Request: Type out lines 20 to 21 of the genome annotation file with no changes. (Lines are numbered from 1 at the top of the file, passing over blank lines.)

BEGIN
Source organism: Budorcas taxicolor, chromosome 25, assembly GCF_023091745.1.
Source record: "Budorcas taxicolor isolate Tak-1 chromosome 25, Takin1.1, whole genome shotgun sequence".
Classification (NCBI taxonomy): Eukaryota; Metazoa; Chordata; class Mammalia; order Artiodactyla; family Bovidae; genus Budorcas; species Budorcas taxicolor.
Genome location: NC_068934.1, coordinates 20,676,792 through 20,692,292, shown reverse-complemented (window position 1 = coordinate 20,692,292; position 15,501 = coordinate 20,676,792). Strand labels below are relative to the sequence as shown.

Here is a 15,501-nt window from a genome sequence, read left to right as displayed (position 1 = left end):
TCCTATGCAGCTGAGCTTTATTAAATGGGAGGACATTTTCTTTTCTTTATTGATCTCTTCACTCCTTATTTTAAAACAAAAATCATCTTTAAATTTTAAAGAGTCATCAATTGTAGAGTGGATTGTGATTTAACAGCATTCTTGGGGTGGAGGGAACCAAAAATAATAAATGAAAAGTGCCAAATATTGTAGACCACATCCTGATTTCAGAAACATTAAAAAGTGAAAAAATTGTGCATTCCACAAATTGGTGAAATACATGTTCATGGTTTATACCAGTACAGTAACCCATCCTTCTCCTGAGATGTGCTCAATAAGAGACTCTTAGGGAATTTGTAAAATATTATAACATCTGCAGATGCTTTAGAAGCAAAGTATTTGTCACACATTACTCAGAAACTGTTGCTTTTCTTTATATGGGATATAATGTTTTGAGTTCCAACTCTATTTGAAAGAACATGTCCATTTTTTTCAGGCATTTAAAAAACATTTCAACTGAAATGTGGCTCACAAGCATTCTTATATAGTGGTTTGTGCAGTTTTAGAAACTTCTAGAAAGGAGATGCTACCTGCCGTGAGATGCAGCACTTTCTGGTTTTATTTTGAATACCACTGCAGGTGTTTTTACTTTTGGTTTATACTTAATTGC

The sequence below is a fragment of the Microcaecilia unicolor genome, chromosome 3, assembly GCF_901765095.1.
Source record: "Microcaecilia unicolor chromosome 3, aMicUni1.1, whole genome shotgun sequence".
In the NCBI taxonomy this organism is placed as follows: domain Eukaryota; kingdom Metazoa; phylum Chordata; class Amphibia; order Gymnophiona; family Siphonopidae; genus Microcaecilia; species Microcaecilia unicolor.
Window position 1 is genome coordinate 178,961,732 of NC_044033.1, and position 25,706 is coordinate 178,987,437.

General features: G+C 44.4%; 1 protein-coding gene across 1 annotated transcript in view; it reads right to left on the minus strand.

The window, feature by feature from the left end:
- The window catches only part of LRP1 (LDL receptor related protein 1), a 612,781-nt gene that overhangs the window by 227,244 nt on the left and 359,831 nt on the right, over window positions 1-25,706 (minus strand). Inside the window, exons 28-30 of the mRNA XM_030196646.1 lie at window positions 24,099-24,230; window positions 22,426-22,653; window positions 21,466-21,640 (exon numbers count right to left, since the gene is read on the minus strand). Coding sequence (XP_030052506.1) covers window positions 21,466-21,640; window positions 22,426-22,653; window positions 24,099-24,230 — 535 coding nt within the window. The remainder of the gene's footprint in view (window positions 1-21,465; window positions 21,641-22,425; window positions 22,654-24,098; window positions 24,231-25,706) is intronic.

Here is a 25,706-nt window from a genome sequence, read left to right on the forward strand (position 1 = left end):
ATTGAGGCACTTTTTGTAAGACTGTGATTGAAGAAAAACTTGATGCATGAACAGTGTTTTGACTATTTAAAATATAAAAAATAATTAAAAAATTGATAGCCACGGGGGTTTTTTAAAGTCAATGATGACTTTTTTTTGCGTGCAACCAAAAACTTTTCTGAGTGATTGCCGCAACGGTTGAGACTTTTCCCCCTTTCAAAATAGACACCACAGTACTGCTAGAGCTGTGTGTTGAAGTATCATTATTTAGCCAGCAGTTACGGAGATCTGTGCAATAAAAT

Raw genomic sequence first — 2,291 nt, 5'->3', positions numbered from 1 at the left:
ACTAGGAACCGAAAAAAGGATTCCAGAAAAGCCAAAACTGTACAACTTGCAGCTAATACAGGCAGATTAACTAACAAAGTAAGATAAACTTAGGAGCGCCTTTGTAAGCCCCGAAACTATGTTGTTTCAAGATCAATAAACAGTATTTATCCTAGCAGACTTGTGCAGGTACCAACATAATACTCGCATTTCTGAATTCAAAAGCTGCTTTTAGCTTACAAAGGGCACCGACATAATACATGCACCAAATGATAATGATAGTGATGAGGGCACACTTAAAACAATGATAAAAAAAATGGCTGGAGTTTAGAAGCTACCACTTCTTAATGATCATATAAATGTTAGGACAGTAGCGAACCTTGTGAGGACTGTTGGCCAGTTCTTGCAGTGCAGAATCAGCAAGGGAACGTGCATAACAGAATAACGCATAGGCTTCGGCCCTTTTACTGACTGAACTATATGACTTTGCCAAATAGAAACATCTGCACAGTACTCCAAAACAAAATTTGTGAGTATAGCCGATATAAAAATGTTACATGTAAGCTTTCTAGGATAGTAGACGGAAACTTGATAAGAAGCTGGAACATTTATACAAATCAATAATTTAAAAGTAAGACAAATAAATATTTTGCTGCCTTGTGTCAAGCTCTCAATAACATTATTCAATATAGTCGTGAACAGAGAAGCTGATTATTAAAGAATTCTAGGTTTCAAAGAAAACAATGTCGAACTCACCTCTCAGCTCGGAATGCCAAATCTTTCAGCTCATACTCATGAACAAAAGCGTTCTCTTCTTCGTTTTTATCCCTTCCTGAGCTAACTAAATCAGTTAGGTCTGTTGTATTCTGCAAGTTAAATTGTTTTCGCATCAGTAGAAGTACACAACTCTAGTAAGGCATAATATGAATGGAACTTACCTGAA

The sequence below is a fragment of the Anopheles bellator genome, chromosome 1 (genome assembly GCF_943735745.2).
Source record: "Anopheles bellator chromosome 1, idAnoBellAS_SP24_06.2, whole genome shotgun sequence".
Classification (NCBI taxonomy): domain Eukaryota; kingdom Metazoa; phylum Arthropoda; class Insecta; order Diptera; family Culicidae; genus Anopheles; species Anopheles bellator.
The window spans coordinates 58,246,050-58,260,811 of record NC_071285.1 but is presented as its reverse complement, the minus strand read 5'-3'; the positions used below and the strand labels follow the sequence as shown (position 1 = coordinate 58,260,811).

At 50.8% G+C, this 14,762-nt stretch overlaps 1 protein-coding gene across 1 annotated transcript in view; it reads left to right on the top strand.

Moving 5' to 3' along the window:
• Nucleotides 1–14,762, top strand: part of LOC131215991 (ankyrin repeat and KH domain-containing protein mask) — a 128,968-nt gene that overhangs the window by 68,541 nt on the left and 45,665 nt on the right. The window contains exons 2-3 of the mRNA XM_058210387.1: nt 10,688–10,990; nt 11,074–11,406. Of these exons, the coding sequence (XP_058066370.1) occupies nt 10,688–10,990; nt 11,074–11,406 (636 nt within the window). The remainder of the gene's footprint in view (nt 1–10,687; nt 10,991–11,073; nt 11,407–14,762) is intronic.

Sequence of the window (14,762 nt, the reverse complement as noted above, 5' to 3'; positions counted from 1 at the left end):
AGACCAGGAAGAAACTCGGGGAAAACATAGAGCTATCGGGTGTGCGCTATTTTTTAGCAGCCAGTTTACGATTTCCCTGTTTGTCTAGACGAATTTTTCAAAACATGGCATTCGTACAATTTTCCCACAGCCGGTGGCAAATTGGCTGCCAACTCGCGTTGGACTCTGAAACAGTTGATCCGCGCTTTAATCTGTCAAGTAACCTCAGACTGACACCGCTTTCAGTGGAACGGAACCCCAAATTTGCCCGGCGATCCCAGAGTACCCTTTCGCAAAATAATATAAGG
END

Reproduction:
Classification (NCBI taxonomy): domain Eukaryota; kingdom Metazoa; phylum Arthropoda; class Insecta; order Diptera; family Culicidae; genus Anopheles; species Anopheles bellator.
The window spans coordinates 58,246,050-58,260,811 of record NC_071285.1 but is presented as its reverse complement, the minus strand read 5'-3'; the positions used below and the strand labels follow the sequence as shown (position 1 = coordinate 58,260,811).